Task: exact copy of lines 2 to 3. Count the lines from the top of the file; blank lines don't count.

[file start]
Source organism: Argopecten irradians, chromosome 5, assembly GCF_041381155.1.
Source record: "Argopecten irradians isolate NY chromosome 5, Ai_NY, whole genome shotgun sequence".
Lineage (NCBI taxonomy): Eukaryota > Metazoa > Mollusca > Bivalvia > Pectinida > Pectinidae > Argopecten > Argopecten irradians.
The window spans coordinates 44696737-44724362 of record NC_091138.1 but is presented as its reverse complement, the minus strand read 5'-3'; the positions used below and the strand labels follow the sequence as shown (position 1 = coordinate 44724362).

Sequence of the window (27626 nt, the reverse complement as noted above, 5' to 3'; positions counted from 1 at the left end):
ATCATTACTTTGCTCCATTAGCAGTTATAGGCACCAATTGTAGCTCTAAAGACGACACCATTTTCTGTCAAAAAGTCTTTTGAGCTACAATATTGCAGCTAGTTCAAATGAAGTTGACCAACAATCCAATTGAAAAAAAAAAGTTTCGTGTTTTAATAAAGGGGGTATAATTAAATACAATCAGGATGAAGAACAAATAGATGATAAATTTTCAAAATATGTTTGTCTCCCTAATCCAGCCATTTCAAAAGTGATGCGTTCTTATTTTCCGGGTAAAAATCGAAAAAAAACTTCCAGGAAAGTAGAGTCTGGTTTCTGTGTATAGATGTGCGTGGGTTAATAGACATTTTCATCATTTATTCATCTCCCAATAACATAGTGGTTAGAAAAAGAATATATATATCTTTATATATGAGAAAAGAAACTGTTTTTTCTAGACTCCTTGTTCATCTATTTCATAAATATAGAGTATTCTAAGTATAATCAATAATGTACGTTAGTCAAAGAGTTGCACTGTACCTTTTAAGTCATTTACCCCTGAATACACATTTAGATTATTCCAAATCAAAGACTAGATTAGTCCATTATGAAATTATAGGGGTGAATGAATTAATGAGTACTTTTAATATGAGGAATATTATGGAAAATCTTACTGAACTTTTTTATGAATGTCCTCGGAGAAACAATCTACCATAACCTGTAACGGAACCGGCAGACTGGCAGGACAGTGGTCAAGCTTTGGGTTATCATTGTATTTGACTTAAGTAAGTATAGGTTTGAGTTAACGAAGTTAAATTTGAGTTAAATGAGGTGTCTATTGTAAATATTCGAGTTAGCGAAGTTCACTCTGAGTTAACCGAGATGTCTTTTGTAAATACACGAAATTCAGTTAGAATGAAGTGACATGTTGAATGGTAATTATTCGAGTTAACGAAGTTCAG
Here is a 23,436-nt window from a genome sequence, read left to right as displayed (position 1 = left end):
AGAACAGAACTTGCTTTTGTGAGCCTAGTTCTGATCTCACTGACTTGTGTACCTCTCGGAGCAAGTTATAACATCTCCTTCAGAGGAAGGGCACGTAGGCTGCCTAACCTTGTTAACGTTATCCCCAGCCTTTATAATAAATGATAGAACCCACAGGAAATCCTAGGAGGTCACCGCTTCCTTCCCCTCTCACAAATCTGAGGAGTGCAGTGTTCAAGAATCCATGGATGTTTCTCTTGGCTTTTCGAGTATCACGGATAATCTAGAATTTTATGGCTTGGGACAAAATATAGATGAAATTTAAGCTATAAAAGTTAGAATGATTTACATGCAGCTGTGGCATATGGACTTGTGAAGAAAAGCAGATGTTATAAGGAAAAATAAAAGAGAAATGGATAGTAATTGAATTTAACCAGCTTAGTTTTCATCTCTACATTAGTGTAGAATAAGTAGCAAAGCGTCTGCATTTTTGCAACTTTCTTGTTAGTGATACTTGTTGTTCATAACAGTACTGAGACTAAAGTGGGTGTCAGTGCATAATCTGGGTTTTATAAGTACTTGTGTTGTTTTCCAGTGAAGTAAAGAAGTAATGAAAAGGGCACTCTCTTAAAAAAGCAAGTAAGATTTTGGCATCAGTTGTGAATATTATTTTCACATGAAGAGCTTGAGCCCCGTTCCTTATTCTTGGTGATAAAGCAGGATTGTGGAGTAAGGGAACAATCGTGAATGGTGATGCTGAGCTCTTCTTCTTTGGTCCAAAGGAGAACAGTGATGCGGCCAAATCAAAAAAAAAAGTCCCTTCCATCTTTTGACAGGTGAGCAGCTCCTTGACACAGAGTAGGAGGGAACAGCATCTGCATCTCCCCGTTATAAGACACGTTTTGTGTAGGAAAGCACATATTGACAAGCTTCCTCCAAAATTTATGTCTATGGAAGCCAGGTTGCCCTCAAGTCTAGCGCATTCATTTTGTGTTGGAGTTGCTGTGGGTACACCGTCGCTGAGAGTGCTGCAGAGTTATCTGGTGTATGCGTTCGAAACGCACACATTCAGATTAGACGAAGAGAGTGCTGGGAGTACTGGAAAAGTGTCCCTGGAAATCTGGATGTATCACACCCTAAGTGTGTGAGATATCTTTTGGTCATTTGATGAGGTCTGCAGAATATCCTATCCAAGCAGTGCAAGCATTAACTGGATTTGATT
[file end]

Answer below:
Source record: "Argopecten irradians isolate NY chromosome 5, Ai_NY, whole genome shotgun sequence".
Lineage (NCBI taxonomy): Eukaryota > Metazoa > Mollusca > Bivalvia > Pectinida > Pectinidae > Argopecten > Argopecten irradians.